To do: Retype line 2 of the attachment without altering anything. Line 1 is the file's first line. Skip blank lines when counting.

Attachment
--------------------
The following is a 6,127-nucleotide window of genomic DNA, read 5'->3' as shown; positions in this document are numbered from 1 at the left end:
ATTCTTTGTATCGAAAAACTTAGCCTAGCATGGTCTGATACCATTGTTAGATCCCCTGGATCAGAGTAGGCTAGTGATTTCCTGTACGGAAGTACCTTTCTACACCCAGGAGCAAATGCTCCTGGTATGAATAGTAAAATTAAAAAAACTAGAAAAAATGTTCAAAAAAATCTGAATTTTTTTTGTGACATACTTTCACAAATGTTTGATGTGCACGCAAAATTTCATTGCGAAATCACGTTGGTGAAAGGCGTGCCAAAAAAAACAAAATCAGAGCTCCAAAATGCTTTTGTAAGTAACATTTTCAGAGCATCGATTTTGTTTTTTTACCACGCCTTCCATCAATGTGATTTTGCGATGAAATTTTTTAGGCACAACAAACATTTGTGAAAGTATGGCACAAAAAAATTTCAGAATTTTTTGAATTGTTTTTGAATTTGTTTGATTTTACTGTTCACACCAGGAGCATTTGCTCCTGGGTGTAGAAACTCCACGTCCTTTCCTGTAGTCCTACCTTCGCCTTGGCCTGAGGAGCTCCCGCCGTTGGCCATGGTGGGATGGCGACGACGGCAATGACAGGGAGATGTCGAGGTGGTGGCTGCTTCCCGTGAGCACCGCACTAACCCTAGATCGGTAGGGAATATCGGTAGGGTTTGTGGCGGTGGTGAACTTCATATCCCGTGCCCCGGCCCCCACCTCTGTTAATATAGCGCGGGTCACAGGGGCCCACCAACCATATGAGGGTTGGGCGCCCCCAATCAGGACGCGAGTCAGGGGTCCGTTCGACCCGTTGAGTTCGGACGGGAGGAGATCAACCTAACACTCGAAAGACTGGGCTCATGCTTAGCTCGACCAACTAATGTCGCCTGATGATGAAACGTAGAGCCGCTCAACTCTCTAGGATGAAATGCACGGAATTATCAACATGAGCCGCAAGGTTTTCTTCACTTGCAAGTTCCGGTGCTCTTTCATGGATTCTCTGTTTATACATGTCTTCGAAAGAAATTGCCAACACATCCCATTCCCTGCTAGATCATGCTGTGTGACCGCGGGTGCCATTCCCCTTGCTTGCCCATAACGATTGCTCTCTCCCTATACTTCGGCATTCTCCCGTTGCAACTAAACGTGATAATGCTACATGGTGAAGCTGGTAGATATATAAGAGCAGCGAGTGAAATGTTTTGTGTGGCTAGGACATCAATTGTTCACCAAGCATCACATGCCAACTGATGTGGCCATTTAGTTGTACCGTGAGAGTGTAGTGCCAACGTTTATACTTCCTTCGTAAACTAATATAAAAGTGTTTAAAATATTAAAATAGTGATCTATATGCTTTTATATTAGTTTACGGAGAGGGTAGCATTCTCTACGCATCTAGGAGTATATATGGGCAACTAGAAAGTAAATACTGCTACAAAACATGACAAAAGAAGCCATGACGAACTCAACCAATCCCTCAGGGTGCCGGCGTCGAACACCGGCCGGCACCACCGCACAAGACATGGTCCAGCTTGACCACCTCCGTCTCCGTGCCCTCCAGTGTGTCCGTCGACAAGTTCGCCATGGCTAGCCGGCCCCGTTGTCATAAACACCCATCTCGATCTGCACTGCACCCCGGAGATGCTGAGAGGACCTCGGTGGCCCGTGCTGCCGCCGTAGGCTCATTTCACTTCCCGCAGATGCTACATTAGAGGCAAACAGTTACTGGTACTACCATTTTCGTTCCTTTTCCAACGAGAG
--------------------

ATTCTTTGTATCGAAAAACTTAGCCTAGCATGGTCTGATACCATTGTTAGATCCCCTGGATCAGAGTAGGCTAGTGATTTCCTGTACGGAAGTACCTTTCTACACCCAGGAGCAAATGCTCCTGGTATGAATAGTAAAATTAAAAAAACTAGAAAAAATGTTCAAAAAAATCTGAATTTTTTTTGTGACATACTTTCACAAATGTTTGATGTGCACGCAAAATTTCATTGCGAAATCACGTTGGTGAAAGGCGTGCCAAAAAAAACAAAATCAGAGCTCCAAAATGCTTTTGTAAGTAACATTTTCAGAGCATCGATTTTGTTTTTTTACCACGCCTTCCATCAATGTGATTTTGCGATGAAATTTTTTAGGCACAACAAACATTTGTGAAAGTATGGCACAAAAAAATTTCAGAATTTTTTGAATTGTTTTTGAATTTGTTTGATTTTACTGTTCACACCAGGAGCATTTGCTCCTGGGTGTAGAAACTCCACGTCCTTTCCTGTAGTCCTACCTTCGCCTTGGCCTGAGGAGCTCCCGCCGTTGGCCATGGTGGGATGGCGACGACGGCAATGACAGGGAGATGTCGAGGTGGTGGCTGCTTCCCGTGAGCACCGCACTAACCCTAGATCGGTAGGGAATATCGGTAGGGTTTGTGGCGGTGGTGAACTTCATATCCCGTGCCCCGGCCCCCACCTCTGTTAATATAGCGCGGGTCACAGGGGCCCACCAACCATATGAGGGTTGGGCGCCCCCAATCAGGACGCGAGTCAGGGGTCCGTTCGACCCGTTGAGTTCGGACGGGAGGAGATCAACCTAACACTCGAAAGACTGGGCTCATGCTTAGCTCGACCAACTAATGTCGCCTGATGATGAAACGTAGAGCCGCTCAACTCTCTAGGATGAAATGCACGGAATTATCAACATGAGCCGCAAGGTTTTCTTCACTTGCAAGTTCCGGTGCTCTTTCATGGATTCTCTGTTTATACATGTCTTCGAAAGAAATTGCCAACACATCCCATTCCCTGCTAGATCATGCTGTGTGACCGCGGGTGCCATTCCCCTTGCTTGCCCATAACGATTGCTCTCTCCCTATACTTCGGCATTCTCCCGTTGCAACTAAACGTGATAATGCTACATGGTGAAGCTGGTAGATATATAAGAGCAGCGAGTGAAATGTTTTGTGTGGCTAGGACATCAATTGTTCACCAAGCATCACATGCCAACTGATGTGGCCATTTAGTTGTACCGTGAGAGTGTAGTGCCAACGTTTATACTTCCTTCGTAAACTAATATAAAAGTGTTTAAAATATTAAAATAGTGATCTATATGCTTTTATATTAGTTTACGGAGAGGGTAGCATTCTCTACGCATCTAGGAGTATATATGGGCAACTAGAAAGTAAATACTGCTACAAAACATGACAAAAGAAGCCATGACGAACTCAACCAATCCCTCAGGGTGCCGGCGTCGAACACCGGCCGGCACCACCGCACAAGACATGGTCCAGCTTGACCACCTCCGTCTCCGTGCCCTCCAGTGTGTCCGTCGACAAGTTCGCCATGGCTAGCCGGCCCCGTTGTCATAAACACCCATCTCGATCTGCACTGCACCCCGGAGATGCTGAGAGGACCTCGGTGGCCCGTGCTGCCGCCGTAGGCTCATTTCACTTCCCGCAGATGCTACATTAGAGGCAAACAGTTACTGGTACTACCATTTTCGTTCCTTTTCCAACGAGAG